The following is a statement from Benjamin Johnson, Executive Director of the American Immigration Council:

"The proposal presented today is clearly unconstitutional and an embarrassing distraction from the need to reform our nation's immigration laws.  It constitutes a vicious assault on the U.S. Constitution and flies in the face of generations of efforts to expand civil rights.  Moreover, it is an attack on innocent children born in the U.S. who would be confined to a new second-class citizenship and vulnerable to abuse and discrimination.  While claiming to uphold the Constitution, these legislators have taken a clear stance against American values and principles. In the U.S. we have confirmed a tradition of liberty, equality and justice, where we are no more able to punish children for the actions of their parents than we are to pass titles of nobility down from one generation to the next.

"Denying citizenship to certain children born in the U.S. would not decrease unauthorized immigration; in fact it would increase the number of people in the U.S. without legal immigration status.  Moreover, the impact of this misguided effort would be felt well beyond the undocumented population.  Every American parent would have to prove the citizenship status of their children, requiring new documentation and a large government bureaucracy to sort through historical records, immigration documents, and international citizenship laws at taxpayer expense.

"We acknowledge that our immigration laws are badly broken, and we recognize that state and local legislators are frustrated by Congress's unwillingness to reform our immigration system.  However, attacking constitutional citizenship is simply another distraction that moves us further away from addressing the real problems with our broken immigration system.  Rather than challenging Congress to reinterpret the 14th amendment, we need to redouble the effort to reform our immigration laws."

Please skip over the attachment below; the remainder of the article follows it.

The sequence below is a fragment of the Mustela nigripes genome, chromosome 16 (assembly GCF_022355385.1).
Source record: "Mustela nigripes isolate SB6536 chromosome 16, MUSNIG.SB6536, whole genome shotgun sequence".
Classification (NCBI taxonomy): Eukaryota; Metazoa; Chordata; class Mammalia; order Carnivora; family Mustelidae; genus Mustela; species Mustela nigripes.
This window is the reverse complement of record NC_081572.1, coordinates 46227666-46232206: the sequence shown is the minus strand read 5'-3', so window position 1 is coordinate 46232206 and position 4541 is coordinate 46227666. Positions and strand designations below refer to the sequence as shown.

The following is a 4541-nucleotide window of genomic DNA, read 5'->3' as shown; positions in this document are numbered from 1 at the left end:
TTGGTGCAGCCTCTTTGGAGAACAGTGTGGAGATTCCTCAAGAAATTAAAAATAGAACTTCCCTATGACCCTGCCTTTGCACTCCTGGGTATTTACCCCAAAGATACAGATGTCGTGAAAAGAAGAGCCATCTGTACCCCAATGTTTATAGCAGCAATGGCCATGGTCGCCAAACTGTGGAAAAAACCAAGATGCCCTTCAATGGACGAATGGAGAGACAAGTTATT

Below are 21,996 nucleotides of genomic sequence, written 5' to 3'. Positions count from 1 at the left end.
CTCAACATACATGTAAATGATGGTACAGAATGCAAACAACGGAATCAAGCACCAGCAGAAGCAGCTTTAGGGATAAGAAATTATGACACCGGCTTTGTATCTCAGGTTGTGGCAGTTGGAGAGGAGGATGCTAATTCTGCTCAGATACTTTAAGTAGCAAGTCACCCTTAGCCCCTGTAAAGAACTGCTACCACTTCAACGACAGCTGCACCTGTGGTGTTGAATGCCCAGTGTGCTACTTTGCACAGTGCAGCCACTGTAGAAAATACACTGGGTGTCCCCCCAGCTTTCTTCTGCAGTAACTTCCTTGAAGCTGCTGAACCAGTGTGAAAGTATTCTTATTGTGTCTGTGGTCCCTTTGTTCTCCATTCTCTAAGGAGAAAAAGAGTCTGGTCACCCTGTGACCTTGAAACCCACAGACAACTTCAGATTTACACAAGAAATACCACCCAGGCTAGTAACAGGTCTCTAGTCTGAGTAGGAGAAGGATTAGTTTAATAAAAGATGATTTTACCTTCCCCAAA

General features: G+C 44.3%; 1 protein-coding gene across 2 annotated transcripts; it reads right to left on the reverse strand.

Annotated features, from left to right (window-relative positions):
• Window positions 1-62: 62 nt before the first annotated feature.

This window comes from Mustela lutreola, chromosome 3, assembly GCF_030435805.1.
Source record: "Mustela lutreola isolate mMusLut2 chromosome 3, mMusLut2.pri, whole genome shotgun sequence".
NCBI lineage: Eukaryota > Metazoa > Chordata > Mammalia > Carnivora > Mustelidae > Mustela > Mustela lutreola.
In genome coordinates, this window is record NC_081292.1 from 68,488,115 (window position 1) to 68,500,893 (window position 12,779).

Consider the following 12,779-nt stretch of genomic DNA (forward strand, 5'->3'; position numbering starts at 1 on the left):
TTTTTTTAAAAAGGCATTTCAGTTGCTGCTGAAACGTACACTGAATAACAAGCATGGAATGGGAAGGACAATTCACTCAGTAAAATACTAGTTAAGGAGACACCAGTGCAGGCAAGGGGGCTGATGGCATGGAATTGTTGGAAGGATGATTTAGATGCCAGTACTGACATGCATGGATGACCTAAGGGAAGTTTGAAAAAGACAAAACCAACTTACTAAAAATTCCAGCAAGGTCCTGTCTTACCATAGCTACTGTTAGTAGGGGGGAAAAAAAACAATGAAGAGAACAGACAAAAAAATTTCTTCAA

Eliminating Birthright Citizenship Would Not Solve the Problem of Unauthorized Immigration
Immigration Policy Center

There is no evidence that undocumented immigrants come to the U.S. just to give birth.

    * Unauthorized immigrants come to the U.S. to work and to join family members.  Immigrants tend to be of child-bearing age and have children while they are in the U.S.  They do not come specifically to give birth.

    * Stories about “birth tourism” point to small numbers of foreigners who come to the U.S. legally to give birth to their children.  It would be ridiculous to change the U.S. Constitution and impact every single American just to punish a few individuals.

    * “Anchor babies” are a myth.

        * U.S.-citizen children do not protect their parents from deportation.  Every year the U.S. deports thousands of parents of U.S. citizens.
        * U.S.-born children cannot petition for legal status for their parents until they turn 21 years old.  In most cases, if the petition is granted the parents would still have to leave the U.S. and then be barred from re-entering for at least 10 years.  That’s a total of 31 years.  Undocumented immigrants do not come to the U.S. to give birth as part of a 31-year plan.

Eliminating birthright citizenship would INCREASE the undocumented population.

    * Since children born to undocumented immigrants would presumably be undocumented, the size of the undocumented population would actually increase as a result of the new policy.